Seamanii (sē-mon-ē-ī) - Mid summer dream—and winter, too
Serrata Diadem – The crown jewel of Serrata
Serrata Miyama Yae Murasaki – A midsummer double bloomer
Serrata Pretty Maiden – We haven't seen anything like this one
Quercifolia Alice – A wonderful seedling from Dr. Michael Dirr
Quercifolia PeeWee – Compact form of beloved Oakleaf family
Quercifolia Snowflake – Our favorite Oakleaf hydrangea
Quercifolia Snow Giant – Large double blooms on this wonderful Oakleaf
Quercifolia Snow Queen – Blooms stand upright on this majestic Oakleaf
Did you get just part of your new catalog?
We had a customer comment that his copy of the catalog didn't include
all 40 pages. Please review your copy and let us know if you are also
missing pages. We'll send you another complete catalog. Sorry
for the inconvenience.
Northwest Hydrangea Club - New Garden Club just for hydrangeas
After all these years, I've finally been motivated to start a Northwest
hydrangea growers club. If you're interested in helping me get the
word out, join or help organize, please let me know. My dream is
to include quarterly meetings, newsletters, summer garden tours, cutting
exchanges and most important - share the love of hydrangeas with more friends
Commonly Asked Questions
Q: It would be very helpful to be able to search by
USDA zone. I often look at a beautiful hyndrangea only to discover
that I can't grow it here.
A: We still need to write the search program but that's the reason
we illustrated each zone by variety.
here's a hint...
Arborescens family - this is Annabelle's family of hydrangeas
Oakleaf family (higher zone 4s)
For zone 5, add
new wood blooming macrophyllas (Dooley, All Summer Beauty, Penny Mac)
Japonica Coerulea (lacecap) - could be 4b
For zone 6
Thank you for your question.
Q: I am a great admirer of your products and have several
in my garden. I am looking for a hydrangea--all mop heads excluded==that
will grow well in a shady area and be relatively small, three to five feet.
Coould you please advise? Also, what is the best time in the spring to plant
A: Unfortunately, shady areas usually tend to give us taller
than illustrated sizes for hydrangeas. I would recommend any of the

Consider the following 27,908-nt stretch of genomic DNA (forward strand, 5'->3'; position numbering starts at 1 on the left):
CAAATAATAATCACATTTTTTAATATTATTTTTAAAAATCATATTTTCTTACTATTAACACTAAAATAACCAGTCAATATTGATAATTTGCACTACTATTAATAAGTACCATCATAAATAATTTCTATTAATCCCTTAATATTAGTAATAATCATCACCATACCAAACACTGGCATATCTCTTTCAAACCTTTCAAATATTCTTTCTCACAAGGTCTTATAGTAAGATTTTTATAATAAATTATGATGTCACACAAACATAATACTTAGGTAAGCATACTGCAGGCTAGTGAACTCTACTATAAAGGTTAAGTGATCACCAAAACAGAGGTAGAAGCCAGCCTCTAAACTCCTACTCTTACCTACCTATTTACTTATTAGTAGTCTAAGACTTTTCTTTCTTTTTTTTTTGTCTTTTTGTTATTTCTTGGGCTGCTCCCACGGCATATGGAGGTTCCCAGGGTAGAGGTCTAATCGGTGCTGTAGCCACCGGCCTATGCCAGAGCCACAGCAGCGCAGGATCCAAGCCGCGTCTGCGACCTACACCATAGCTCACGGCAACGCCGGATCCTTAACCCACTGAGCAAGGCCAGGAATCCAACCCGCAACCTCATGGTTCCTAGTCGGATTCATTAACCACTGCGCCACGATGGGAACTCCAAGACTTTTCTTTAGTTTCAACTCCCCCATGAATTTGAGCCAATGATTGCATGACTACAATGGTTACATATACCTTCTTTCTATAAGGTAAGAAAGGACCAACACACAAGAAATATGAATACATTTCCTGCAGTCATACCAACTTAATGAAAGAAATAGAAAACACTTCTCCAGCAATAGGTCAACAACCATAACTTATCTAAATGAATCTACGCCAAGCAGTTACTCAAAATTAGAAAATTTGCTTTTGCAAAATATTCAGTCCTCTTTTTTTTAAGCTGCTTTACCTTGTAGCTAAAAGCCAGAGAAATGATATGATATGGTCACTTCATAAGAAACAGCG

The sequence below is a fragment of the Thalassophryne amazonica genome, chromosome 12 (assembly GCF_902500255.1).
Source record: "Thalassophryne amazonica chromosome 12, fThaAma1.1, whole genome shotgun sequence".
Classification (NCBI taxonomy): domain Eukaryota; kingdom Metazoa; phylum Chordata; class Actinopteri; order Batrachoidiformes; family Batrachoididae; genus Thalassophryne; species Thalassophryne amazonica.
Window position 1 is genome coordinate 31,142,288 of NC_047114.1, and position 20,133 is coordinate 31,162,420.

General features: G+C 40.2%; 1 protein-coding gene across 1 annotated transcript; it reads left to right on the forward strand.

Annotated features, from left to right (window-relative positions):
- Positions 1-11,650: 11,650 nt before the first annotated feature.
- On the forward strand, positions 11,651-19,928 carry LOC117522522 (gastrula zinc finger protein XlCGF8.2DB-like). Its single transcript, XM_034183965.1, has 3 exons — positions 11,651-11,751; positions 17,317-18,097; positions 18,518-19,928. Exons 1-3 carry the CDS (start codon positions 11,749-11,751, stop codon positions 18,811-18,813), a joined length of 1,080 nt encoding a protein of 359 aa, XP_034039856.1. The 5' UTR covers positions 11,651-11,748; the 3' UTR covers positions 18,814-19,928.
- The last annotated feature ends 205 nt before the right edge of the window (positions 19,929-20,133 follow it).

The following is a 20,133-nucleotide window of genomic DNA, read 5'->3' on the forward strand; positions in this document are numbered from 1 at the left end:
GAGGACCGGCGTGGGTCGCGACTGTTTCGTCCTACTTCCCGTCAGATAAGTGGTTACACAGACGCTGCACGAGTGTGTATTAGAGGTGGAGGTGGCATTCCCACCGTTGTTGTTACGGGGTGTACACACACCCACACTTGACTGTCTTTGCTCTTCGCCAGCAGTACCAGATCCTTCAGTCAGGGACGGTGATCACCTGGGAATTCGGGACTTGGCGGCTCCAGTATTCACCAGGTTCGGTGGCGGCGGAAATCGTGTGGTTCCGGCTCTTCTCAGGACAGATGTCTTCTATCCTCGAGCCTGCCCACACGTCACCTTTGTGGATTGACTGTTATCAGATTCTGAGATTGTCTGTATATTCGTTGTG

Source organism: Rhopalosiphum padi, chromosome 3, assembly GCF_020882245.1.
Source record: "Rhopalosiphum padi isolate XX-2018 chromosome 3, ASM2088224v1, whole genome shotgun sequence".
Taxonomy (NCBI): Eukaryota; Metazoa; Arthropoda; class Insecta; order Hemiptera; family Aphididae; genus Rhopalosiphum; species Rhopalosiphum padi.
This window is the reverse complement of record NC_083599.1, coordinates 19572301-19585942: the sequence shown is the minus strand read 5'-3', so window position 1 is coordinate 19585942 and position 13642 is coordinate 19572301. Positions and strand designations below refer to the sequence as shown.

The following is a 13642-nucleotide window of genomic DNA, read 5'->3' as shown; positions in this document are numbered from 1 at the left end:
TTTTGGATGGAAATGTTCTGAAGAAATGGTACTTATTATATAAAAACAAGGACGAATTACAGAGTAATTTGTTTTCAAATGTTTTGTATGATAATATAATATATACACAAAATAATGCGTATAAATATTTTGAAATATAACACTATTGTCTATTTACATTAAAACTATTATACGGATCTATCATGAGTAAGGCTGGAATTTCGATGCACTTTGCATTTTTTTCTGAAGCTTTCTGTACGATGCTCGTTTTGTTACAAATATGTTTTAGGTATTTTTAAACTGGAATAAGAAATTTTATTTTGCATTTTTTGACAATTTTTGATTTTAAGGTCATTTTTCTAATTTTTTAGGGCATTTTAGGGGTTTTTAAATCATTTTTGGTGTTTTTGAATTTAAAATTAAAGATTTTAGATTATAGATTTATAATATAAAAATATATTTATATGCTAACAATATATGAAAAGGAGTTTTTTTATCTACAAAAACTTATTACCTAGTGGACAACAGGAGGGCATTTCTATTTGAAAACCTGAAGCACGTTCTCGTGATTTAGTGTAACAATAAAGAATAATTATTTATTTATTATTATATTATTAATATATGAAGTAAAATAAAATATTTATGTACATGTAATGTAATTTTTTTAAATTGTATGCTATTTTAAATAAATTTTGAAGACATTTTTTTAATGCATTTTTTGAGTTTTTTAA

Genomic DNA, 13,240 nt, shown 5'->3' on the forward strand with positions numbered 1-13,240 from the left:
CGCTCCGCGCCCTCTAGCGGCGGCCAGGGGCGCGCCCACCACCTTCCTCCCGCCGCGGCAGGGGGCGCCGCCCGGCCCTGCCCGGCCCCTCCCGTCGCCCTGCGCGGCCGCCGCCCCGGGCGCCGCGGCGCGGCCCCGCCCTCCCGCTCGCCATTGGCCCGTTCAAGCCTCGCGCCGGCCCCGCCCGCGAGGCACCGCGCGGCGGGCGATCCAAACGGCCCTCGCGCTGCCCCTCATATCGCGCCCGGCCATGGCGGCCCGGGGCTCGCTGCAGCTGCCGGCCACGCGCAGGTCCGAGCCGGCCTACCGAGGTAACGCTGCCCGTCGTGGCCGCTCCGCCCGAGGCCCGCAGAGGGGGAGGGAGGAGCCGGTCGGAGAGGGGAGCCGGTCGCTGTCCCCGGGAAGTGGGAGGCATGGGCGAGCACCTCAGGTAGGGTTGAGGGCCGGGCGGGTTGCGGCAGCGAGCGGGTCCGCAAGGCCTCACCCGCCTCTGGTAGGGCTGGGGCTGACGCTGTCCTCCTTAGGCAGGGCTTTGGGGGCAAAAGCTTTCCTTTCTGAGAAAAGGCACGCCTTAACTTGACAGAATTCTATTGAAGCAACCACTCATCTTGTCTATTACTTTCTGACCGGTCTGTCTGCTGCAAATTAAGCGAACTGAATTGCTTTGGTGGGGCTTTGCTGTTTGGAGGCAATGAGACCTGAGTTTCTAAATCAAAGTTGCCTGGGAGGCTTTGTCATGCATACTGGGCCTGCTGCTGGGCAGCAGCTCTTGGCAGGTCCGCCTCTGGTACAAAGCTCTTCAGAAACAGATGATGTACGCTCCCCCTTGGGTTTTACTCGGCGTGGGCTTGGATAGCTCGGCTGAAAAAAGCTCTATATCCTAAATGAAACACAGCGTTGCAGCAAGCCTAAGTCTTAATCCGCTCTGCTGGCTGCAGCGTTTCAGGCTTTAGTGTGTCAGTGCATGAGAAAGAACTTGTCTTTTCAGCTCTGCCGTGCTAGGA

3 to 4 foot varieties. As long as there is some brightness, they should
be fine. Some of these smaller varieties are Miss Belgium, Enziandom,
Ami Pasquier, Merritt's Supreme, Forever Pink. These are all zone 6
Shipping to your area should take place after your last frost has past.
That could be April 15 or May 15, depending on your area. Order early,
however. WE sell out of the popular varieties quickly.
NOTE - quick and dirty guide to spring planting
February - zone 9
March - zone 8
April - zone 7
May - zone 6
June - zone 5
Q: What are the smallest mophead hydrangeas that you sell that
can be grown in a container or a very small garden space? Would love
to grow them but most seem just too large for my situation.
A: The smallest are the macrophylla Pia and the Serrata Blue
Billow. both grow 2-3 feet and are great for small areas.
The 3-4 foot varieties can be kept in a pot too but the Pia & Blue
Billow are perfect.
Q: Hi: I received a Shooting Star Hydrangea And I don't know
how to care for it, the flowers have dried up and new follage is growing I
have it in a nice size pot. should I cut back the dried flower now, I have
5 big blooms that are dried up should I leave them like that or should I
cut them off?
A: The forced varieties are really similar to the outdoor variety
and it could grow like one eventually. I really not an expert on growing
hydrangeas indoor. I buy the grocery store varieties during the winter
so there is at least some blooms but they are usually moved outdoors within
The Shooting Star hydrangea is possible a rename of Hanabi, Mt. Fuji,
Shirofuji or even the variety we're growing called Fuji Waterfall. Great
white cascading blooms.
I've found that forced hydrangeas aren't as healthy as naturally grown
hydrangeas. They grow better if they are allowed to have a dormant
period and a growth period. Most varieties grow very quickly and may
not be healthy grown inside without moving the plant to a larger pot every
Hydrangeas like slightly acidic soil too. In the artificial media
that most of these forced plants are grown, you'll need to keep the acidity
level up (aka, the pH level down). Tea leaves, coffee grounds or Aluminum
sulfate can help because they are acidic.
If you do move it outside, be sure that you don't move it until the last
chance of cold weather has past and there is no chance of any frost.
My general rule of thumb is don't move the forced hydrangea outside until
the outside hydrangeas are at the same stage of leaf. That can be April,
May or June, depending on your area.
Q: I have a question. I recently moved into a home that has
a huge hydregea in the backyard. The entire plant is brown, I haven't grown
them before so I don't know if this is normal. I would also like to buy
more. my backyard is completely shaded
Will this be a problem?
A: Yes, that is totally normal. Soon, the plant will begin
generating new leaves and the stems will green up. Don't prune a lot
this spring or else you'll cut off the blooms. Feel free to dead head
and take off one or two leaf nodes after you see leaves.
Shade is typically great for hydrangeas. As long as it's not deep
dark shade, hydrangeas will thrive in your area. Hydrangeas like some
sun but generally not afternoon hot sun. Some varieties can take more
than others. For very shady areas, avoid the Paniculatas, Quercifolia
and Arborescens varieties. These all like lots of sun. The macrophyllas
(mopheads and lacecaps) plus most of the serratas can take mostly shade.